So you can imagine the kind of reception given one rather clinically-named GB S82074.99, a British homing pigeon that famously strayed off course in mid-2002, when he flew in over Alexander Bay all the way from Derbyshire, England.
Old ‘GB’ had been on his way to France when he was blown down to Africa in a storm over the English Channel and arrived 8 000 kilometres later in Alexander Bay. He was captured, presumably strip-searched and returned to his owner, Englishman Harry Sinwell.
The Social Side of Alex Bay
Alexander Bay society used to be divided into Binnekampers and Buitekampers (people who lived inside the restricted area and those who were outside the fence). Before leaving the area on weekend pass, binnekamp families and their possessions were thoroughly searched, because diamond smuggling in Namaqualand has always been as natural as truffle-hunting in France.
Despite the restrictions and the bleak landscape they lived in, the male workers used to have a rich old time of it.
Namaqualanders are known for their prowess on the dance floor. The initial absence of women did not stop the men of Alexander Bay from having a roaring good stomp to an old tune on a Saturday night. Like their counterparts in the gold-mining boom times of Barberton, they would ‘bull dance’ until the dawn, tossing each other about with much gusto. At the village of Grootderm (Large Intestine), the local headmaster held bull dances for the miners in his school canteen.
And when the womenfolk started filtering into the community in later years, they would end up being flung onto the rafters by their over-enthusiastic male partners.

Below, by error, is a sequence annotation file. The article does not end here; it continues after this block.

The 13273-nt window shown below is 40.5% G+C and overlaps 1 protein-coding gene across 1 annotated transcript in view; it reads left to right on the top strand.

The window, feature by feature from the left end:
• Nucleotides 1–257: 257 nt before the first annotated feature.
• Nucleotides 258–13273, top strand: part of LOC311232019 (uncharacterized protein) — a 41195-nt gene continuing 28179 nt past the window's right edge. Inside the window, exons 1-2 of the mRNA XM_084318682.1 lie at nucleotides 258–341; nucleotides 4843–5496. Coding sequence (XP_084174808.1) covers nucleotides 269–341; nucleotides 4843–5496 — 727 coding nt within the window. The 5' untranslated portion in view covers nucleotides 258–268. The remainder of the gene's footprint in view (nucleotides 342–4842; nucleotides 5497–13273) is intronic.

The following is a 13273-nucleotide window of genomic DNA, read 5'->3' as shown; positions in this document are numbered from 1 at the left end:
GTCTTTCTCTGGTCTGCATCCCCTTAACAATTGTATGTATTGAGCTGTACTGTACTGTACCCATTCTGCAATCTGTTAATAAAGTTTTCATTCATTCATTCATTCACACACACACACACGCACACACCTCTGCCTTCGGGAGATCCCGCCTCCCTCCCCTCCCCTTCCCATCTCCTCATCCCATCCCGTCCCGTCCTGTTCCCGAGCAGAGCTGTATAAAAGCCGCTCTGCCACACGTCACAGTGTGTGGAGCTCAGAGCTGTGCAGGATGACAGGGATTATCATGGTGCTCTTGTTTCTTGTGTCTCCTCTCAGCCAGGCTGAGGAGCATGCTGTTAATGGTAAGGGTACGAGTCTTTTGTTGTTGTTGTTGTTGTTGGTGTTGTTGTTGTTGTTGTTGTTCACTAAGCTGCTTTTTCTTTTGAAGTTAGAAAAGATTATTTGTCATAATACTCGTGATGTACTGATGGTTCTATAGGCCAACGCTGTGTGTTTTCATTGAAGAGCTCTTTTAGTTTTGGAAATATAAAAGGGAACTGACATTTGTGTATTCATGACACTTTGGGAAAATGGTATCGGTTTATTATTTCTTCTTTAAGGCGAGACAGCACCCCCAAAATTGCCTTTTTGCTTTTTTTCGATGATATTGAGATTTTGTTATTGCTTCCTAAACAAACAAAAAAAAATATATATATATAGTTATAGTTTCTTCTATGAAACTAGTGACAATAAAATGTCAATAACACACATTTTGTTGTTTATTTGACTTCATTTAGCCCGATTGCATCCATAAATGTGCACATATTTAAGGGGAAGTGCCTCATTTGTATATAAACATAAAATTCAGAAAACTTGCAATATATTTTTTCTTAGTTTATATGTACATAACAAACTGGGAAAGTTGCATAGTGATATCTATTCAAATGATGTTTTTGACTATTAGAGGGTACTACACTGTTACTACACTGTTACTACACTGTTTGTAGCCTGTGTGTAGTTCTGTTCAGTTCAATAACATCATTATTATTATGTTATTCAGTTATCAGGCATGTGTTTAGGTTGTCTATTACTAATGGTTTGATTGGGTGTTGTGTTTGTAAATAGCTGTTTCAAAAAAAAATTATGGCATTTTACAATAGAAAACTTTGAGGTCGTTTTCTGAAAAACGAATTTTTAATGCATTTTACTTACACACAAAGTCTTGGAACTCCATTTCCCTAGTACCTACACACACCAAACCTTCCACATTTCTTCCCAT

“Go dance with your friends,” was an often-heard refrain uttered by a rather bruised wife.
Those were the days of beach parties, giant crayfish screeching away in 200-gallon drums of boiling water, epic fishing expeditions and the occasional overdose of Cape Smoke, a particularly vengeful black sheep of the brandy family.
Diamonds in the Desert
Namaqualand is a vast, barren country of little more than 120 000 souls, a place that gets a total of 50 mm of rain each year. That’s about equal to a couple of moderate Johannesburg thunderstorms every 12 months.
“God didn’t give us rain – He gave us diamonds”, is the old Namaqualand philosophy. And, according to writer Pieter Coetzer in Bay Of Diamonds, many locals openly admitted to illegally dealing in the stones.
But at Alexander Bay, it’s still taboo to swing your tongue too freely around the word ‘diamond’.
“We were taught to always use the word ‘product’ when speaking about, er, diamonds,” said Pieter Koegelenberg, who had given a quarter of a century to ‘the bay’. Children playing ‘diamond in the sand’ games were told to use the word ‘pearl’ instead. We discovered that a diamond mining camp (did they call it a ‘pearl mining camp’?) was a place of paranoia.
If there was the slightest bit of suspicion about you and your character, you were packed out of the village before the morning paper arrived from Springbok. Like company towns all over the world, you had to adhere to a very strict code of behaviour.
In earlier years, if your wife was caught having an affair with another bloke, you were all kicked out of camp. No notice, no polite ‘first warning’. Just take the next bus south to Port Nolloth and don’t come back.
And woebetide you if they found diamonds on the soles of your shoes.
- This is an excerpt from Shorelines – A Journey Along the South African Coast by Chris Marais & Julienne du Toit. This book was published in 2005 and there are Limited Stocks available ONLY in PRINTED format. Order HERE.